DIFFICULTY: Legal may be help required depending on the complexity of the case
Initial Filing Fee: Fee varies by jurisdiction
In Illinois, a divorce is initiated through a Petition for Dissolution of Marriage. In Illinois, divorce can be granted based on either “fault” grounds or “no fault” grounds. The Illinois version of the “no fault” ground is entitled “irreconcilable differences.” In Illinois, irreconcilable differences is the most commonly used ground for divorce because it negates the need to air anyone’s dirty laundry in open court. The “fault” grounds for divorce in Illinois are: adultery, bigamy, physical cruelty, mental cruelty, desertion, drug addiction, conviction of a felony and impotency.
Step 1: File a Petition for Dissolution of Marriage.
The Petition is your formal written request to the court for a divorce. It also serves as a notice to
your spouse as to your position on certain issues — custody of children, debts, property, — so your spouse can respond to these issues. Although there a number of online resources providing templates on how to structure the legal documents required to start the adoption process Illinois does not offer standard forms available to the public. If you feel uncertain about your ability to prepare these documents consult a private attorney or search for a self-help legal clinic or legal aid service in your area. After you have prepared the documents, bring the original signed copy of your and a Summons to the Circuit Clerk’s office at your county’s courthouse. At this point, a case file will be started, and you will need to pay the filing fees. After you have received the official file stamped documents back from the Circuit Clerk, it will be your responsibility to make sure the summonses and Petition are served by a process server on all parties.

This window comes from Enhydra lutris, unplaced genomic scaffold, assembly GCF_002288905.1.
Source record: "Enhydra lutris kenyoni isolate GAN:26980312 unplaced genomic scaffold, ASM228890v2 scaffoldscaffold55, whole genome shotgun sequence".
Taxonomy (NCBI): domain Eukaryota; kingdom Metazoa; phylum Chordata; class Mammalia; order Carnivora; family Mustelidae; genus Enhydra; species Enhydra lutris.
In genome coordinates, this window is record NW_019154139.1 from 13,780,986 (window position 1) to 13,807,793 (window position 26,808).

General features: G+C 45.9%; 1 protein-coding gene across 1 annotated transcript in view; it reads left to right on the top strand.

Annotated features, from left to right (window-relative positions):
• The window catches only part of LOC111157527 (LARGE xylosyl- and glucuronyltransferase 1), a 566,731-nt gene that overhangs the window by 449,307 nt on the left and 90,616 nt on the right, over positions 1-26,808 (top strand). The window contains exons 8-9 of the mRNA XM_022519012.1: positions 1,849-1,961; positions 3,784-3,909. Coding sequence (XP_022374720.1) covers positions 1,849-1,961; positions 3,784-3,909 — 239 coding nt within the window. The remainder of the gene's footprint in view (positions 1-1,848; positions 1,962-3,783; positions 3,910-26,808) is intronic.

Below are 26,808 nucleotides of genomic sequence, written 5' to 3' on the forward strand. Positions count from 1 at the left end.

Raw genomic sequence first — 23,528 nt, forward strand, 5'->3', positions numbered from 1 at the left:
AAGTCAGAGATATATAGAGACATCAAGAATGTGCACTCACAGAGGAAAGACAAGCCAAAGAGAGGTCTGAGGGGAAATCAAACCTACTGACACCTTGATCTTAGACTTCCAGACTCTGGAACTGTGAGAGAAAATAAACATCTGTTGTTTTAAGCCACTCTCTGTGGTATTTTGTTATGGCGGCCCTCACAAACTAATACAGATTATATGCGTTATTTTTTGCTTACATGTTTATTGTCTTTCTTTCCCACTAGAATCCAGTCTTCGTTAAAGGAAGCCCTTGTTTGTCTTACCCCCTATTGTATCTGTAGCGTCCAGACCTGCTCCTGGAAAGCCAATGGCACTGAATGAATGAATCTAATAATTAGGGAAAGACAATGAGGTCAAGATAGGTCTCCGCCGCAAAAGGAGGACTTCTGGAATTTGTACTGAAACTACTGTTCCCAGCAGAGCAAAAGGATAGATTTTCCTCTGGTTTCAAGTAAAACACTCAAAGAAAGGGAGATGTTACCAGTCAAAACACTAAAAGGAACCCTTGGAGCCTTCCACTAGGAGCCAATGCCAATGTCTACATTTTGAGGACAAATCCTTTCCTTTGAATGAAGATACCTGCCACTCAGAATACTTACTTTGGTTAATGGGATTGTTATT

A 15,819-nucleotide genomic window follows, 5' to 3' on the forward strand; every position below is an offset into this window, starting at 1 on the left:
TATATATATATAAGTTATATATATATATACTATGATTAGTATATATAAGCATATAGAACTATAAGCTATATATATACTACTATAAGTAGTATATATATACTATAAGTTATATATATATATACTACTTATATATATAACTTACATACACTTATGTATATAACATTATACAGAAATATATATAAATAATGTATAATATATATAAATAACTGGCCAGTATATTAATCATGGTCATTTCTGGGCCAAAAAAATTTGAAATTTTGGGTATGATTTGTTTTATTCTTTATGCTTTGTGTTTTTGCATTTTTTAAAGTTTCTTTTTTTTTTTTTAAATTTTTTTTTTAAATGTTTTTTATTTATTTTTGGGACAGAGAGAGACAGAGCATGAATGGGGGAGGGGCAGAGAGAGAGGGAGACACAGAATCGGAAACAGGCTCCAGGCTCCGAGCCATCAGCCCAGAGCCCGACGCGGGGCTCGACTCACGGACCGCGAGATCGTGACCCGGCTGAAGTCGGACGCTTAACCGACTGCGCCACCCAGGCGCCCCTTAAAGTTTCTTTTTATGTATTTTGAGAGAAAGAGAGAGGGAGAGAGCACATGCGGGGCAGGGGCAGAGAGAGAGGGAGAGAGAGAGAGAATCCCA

Step 2: Wait for Your Spouse to Respond
Once you have served your spouse, you will need to wait 30 days to see if he/she files a response to your Petition. If your spouse has failed to file a response after 30 days have passed, you should request a hearing date.
Step 3: Attend all Court Hearings
Check for your assigned court date once you receive notification that all parties have received a summons and the Petition for Dissolution of Marriage. Usually, the process server will provide you notification that the parties have been served. It is your responsibility to make sure that the proof of service is included in the Court file. This can be done by simply mailing or hand delivering a copy of the proof of service to the Court. After the Court receives notice that the parties have been properly served a Court date is normally scheduled.
Step 4: Discovery
This portion of the case involves determination of the value of the marital estate or “discovery”. Discovery procedures commonly used in divorce cases include depositions, subpoenas, interrogatories and review of financial documents by accounting experts. If the assets and debts of the marriage are readily ascertainable and agreed on by the parties, they may choose to waive formal discovery.
Step 5: Trial
Trial preparation includes interviewing potential witnesses, reviewing expert’s reports, taking depositions, reviewing the discovery produced by your spouse, preparing exhibits and entering into stipulations with opposing counsel. Thorough preparation for trial is essential to putting on a good case. It can also be very expensive; however, if a case cannot be settled, there is no other choice. A final divorce judgment will be entered at the conclusion of the trial.
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